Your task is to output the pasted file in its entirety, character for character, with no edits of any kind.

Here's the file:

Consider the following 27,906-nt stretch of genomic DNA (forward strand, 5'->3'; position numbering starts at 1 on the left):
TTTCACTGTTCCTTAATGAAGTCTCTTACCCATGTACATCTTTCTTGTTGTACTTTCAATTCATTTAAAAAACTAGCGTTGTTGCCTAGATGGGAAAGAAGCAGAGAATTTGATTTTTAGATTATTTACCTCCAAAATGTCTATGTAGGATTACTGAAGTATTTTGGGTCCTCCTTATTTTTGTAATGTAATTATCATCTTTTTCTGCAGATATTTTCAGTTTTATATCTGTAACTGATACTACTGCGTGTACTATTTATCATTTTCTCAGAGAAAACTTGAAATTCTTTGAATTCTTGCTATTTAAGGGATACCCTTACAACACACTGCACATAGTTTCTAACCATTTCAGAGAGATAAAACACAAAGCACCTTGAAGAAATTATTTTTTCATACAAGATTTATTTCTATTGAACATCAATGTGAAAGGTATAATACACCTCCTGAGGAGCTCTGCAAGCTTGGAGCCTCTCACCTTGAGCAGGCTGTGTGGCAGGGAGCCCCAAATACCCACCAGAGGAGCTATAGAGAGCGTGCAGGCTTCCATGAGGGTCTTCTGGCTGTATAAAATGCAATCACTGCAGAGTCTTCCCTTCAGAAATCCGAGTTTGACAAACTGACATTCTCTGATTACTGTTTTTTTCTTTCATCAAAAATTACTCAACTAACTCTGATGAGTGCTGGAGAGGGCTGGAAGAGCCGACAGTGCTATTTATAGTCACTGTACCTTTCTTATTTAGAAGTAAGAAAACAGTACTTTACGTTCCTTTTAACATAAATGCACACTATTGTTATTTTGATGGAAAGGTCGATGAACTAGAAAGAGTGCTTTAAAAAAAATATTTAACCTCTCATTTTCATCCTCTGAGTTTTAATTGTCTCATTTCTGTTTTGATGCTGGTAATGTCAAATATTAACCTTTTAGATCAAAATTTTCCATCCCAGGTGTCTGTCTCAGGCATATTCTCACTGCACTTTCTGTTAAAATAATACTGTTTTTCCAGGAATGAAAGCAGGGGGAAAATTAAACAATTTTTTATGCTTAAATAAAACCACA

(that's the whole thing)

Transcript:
Consider the following 27,906-nt stretch of genomic DNA (forward strand, 5'->3'; position numbering starts at 1 on the left):
TTTCACTGTTCCTTAATGAAGTCTCTTACCCATGTACATCTTTCTTGTTGTACTTTCAATTCATTTAAAAAACTAGCGTTGTTGCCTAGATGGGAAAGAAGCAGAGAATTTGATTTTTAGATTATTTACCTCCAAAATGTCTATGTAGGATTACTGAAGTATTTTGGGTCCTCCTTATTTTTGTAATGTAATTATCATCTTTTTCTGCAGATATTTTCAGTTTTATATCTGTAACTGATACTACTGCGTGTACTATTTATCATTTTCTCAGAGAAAACTTGAAATTCTTTGAATTCTTGCTATTTAAGGGATACCCTTACAACACACTGCACATAGTTTCTAACCATTTCAGAGAGATAAAACACAAAGCACCTTGAAGAAATTATTTTTTCATACAAGATTTATTTCTATTGAACATCAATGTGAAAGGTATAATACACCTCCTGAGGAGCTCTGCAAGCTTGGAGCCTCTCACCTTGAGCAGGCTGTGTGGCAGGGAGCCCCAAATACCCACCAGAGGAGCTATAGAGAGCGTGCAGGCTTCCATGAGGGTCTTCTGGCTGTATAAAATGCAATCACTGCAGAGTCTTCCCTTCAGAAATCCGAGTTTGACAAACTGACATTCTCTGATTACTGTTTTTTTCTTTCATCAAAAATTACTCAACTAACTCTGATGAGTGCTGGAGAGGGCTGGAAGAGCCGACAGTGCTATTTATAGTCACTGTACCTTTCTTATTTAGAAGTAAGAAAACAGTACTTTACGTTCCTTTTAACATAAATGCACACTATTGTTATTTTGATGGAAAGGTCGATGAACTAGAAAGAGTGCTTTAAAAAAAATATTTAACCTCTCATTTTCATCCTCTGAGTTTTAATTGTCTCATTTCTGTTTTGATGCTGGTAATGTCAAATATTAACCTTTTAGATCAAAATTTTCCATCCCAGGTGTCTGTCTCAGGCATATTCTCACTGCACTTTCTGTTAAAATAATACTGTTTTTCCAGGAATGAAAGCAGGGGGAAAATTAAACAATTTTTTATGCTTAAATAAAACCACA